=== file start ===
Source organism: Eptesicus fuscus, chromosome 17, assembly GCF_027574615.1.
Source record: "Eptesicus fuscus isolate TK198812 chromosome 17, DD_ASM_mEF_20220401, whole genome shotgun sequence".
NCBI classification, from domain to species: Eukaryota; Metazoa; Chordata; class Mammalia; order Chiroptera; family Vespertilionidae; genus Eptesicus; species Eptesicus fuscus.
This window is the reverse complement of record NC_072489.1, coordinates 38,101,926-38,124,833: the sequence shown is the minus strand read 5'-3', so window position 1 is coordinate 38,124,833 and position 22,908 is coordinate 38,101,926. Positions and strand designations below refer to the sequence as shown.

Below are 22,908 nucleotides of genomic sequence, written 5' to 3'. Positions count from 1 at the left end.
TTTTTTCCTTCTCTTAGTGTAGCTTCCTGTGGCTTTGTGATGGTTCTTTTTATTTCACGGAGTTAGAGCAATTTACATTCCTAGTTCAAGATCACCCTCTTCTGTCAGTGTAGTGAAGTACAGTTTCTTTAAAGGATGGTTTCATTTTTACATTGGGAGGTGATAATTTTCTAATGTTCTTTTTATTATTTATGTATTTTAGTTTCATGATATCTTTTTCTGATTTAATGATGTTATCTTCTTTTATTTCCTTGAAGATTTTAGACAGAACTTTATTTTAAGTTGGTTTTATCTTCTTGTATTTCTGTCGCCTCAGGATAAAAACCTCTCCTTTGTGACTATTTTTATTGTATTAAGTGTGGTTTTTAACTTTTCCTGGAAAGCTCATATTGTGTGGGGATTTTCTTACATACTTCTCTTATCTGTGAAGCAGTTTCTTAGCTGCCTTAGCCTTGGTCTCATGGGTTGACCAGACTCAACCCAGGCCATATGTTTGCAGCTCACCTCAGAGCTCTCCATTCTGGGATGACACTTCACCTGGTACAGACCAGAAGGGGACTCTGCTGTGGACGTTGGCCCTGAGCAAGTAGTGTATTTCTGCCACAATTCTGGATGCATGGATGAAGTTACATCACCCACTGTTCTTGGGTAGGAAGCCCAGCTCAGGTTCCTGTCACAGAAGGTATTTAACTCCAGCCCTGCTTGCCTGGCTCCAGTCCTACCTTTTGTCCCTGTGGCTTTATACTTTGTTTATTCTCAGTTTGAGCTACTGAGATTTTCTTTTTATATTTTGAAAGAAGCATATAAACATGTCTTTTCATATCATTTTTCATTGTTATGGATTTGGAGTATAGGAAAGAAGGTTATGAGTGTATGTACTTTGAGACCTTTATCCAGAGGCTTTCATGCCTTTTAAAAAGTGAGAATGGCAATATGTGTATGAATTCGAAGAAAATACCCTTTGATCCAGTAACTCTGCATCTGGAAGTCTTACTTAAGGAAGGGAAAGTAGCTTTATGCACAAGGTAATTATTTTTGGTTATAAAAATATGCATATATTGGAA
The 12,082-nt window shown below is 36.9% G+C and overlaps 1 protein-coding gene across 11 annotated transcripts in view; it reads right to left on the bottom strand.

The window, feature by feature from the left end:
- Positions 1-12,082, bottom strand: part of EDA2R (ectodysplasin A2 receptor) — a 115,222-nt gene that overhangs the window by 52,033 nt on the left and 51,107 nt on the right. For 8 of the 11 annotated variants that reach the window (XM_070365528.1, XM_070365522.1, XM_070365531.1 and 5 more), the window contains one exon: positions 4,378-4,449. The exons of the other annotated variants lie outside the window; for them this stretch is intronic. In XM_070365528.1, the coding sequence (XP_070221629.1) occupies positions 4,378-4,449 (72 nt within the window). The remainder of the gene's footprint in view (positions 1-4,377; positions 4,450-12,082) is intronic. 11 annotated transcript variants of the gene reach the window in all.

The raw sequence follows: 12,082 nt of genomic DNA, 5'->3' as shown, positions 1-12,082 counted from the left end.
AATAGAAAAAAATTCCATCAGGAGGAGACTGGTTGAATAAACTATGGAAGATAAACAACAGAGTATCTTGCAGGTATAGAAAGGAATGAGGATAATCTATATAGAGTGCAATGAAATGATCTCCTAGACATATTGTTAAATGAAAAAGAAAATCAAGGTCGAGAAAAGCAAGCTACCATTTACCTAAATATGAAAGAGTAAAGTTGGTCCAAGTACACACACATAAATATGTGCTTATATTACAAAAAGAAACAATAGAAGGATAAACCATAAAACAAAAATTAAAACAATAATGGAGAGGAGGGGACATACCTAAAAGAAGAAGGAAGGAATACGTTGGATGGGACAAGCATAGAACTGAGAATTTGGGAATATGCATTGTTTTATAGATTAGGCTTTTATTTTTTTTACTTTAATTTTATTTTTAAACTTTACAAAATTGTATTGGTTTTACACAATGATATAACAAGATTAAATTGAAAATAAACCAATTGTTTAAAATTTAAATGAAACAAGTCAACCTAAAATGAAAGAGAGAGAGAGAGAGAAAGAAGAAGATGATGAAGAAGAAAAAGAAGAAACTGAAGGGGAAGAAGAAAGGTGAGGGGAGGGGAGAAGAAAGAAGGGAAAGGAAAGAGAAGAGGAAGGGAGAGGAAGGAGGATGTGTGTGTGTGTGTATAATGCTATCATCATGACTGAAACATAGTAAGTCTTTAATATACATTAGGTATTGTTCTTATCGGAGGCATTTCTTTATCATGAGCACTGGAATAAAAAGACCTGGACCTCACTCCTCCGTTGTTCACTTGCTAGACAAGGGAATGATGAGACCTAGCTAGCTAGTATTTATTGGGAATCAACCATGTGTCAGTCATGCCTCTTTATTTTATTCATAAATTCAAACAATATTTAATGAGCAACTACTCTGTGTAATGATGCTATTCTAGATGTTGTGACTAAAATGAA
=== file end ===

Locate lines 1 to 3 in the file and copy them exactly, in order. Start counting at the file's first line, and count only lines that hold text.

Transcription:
Source organism: Eptesicus fuscus, chromosome 17, assembly GCF_027574615.1.
Source record: "Eptesicus fuscus isolate TK198812 chromosome 17, DD_ASM_mEF_20220401, whole genome shotgun sequence".
NCBI classification, from domain to species: Eukaryota; Metazoa; Chordata; class Mammalia; order Chiroptera; family Vespertilionidae; genus Eptesicus; species Eptesicus fuscus.